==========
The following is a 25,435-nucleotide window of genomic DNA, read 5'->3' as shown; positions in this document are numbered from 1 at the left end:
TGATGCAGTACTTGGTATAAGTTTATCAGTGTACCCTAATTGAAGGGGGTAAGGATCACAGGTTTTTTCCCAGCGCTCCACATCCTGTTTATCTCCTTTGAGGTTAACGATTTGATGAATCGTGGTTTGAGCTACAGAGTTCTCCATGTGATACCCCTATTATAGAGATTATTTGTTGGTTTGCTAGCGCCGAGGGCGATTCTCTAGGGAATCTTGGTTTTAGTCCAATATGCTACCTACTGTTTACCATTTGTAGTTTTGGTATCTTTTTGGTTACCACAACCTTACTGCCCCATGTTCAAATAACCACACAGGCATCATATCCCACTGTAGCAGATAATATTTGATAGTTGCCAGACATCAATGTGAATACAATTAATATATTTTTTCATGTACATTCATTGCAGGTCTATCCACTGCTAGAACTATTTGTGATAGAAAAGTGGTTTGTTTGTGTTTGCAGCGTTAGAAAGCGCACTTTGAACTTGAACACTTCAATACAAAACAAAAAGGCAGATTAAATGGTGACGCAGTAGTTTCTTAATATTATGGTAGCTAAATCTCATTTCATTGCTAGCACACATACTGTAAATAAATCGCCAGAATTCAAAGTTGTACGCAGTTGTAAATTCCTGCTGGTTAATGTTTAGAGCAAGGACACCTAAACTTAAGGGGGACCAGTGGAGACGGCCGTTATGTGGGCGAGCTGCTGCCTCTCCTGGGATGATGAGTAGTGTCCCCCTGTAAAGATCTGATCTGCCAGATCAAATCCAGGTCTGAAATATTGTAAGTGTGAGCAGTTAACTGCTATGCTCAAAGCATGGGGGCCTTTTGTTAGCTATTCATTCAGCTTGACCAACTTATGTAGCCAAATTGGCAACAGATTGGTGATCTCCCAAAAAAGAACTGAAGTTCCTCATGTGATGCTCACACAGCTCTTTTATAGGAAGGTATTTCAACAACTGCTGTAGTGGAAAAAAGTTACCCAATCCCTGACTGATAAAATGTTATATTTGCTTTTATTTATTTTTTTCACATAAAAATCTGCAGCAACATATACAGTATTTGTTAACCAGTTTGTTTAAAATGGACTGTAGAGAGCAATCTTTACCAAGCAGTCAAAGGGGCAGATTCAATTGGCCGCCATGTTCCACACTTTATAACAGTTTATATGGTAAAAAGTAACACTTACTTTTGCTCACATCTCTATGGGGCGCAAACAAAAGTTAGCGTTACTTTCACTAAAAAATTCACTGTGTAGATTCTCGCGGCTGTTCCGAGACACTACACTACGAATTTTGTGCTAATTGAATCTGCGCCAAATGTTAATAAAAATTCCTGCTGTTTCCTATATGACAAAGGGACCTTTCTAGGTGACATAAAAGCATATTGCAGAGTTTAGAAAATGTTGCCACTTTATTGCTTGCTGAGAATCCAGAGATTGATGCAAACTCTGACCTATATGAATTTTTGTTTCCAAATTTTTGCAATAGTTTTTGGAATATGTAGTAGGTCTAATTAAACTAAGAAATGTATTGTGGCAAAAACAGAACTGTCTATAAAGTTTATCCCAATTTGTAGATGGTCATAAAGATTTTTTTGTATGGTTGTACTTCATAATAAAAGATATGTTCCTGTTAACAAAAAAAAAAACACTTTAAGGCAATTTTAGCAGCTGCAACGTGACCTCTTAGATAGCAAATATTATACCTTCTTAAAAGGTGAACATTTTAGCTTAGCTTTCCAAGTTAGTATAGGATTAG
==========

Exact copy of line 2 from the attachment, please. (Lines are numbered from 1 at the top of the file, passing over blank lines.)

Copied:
TGATGCAGTACTTGGTATAAGTTTATCAGTGTACCCTAATTGAAGGGGGTAAGGATCACAGGTTTTTTCCCAGCGCTCCACATCCTGTTTATCTCCTTTGAGGTTAACGATTTGATGAATCGTGGTTTGAGCTACAGAGTTCTCCATGTGATACCCCTATTATAGAGATTATTTGTTGGTTTGCTAGCGCCGAGGGCGATTCTCTAGGGAATCTTGGTTTTAGTCCAATATGCTACCTACTGTTTACCATTTGTAGTTTTGGTATCTTTTTGGTTACCACAACCTTACTGCCCCATGTTCAAATAACCACACAGGCATCATATCCCACTGTAGCAGATAATATTTGATAGTTGCCAGACATCAATGTGAATACAATTAATATATTTTTTCATGTACATTCATTGCAGGTCTATCCACTGCTAGAACTATTTGTGATAGAAAAGTGGTTTGTTTGTGTTTGCAGCGTTAGAAAGCGCACTTTGAACTTGAACACTTCAATACAAAACAAAAAGGCAGATTAAATGGTGACGCAGTAGTTTCTTAATATTATGGTAGCTAAATCTCATTTCATTGCTAGCACACATACTGTAAATAAATCGCCAGAATTCAAAGTTGTACGCAGTTGTAAATTCCTGCTGGTTAATGTTTAGAGCAAGGACACCTAAACTTAAGGGGGACCAGTGGAGACGGCCGTTATGTGGGCGAGCTGCTGCCTCTCCTGGGATGATGAGTAGTGTCCCCCTGTAAAGATCTGATCTGCCAGATCAAATCCAGGTCTGAAATATTGTAAGTGTGAGCAGTTAACTGCTATGCTCAAAGCATGGGGGCCTTTTGTTAGCTATTCATTCAGCTTGACCAACTTATGTAGCCAAATTGGCAACAGATTGGTGATCTCCCAAAAAAGAACTGAAGTTCCTCATGTGATGCTCACACAGCTCTTTTATAGGAAGGTATTTCAACAACTGCTGTAGTGGAAAAAAGTTACCCAATCCCTGACTGATAAAATGTTATATTTGCTTTTATTTATTTTTTTCACATAAAAATCTGCAGCAACATATACAGTATTTGTTAACCAGTTTGTTTAAAATGGACTGTAGAGAGCAATCTTTACCAAGCAGTCAAAGGGGCAGATTCAATTGGCCGCCATGTTCCACACTTTATAACAGTTTATATGGTAAAAAGTAACACTTACTTTTGCTCACATCTCTATGGGGCGCAAACAAAAGTTAGCGTTACTTTCACTAAAAAATTCACTGTGTAGATTCTCGCGGCTGTTCCGAGACACTACACTACGAATTTTGTGCTAATTGAATCTGCGCCAAATGTTAATAAAAATTCCTGCTGTTTCCTATATGACAAAGGGACCTTTCTAGGTGACATAAAAGCATATTGCAGAGTTTAGAAAATGTTGCCACTTTATTGCTTGCTGAGAATCCAGAGATTGATGCAAACTCTGACCTATATGAATTTTTGTTTCCAAATTTTTGCAATAGTTTTTGGAATATGTAGTAGGTCTAATTAAACTAAGAAATGTATTGTGGCAAAAACAGAACTGTCTATAAAGTTTATCCCAATTTGTAGATGGTCATAAAGATTTTTTTGTATGGTTGTACTTCATAATAAAAGATATGTTCCTGTTAACAAAAAAAAAAACACTTTAAGGCAATTTTAGCAGCTGCAACGTGACCTCTTAGATAGCAAATATTATACCTTCTTAAAAGGTGAACATTTTAGCTTAGCTTTCCAAGTTAGTATAGGATTAG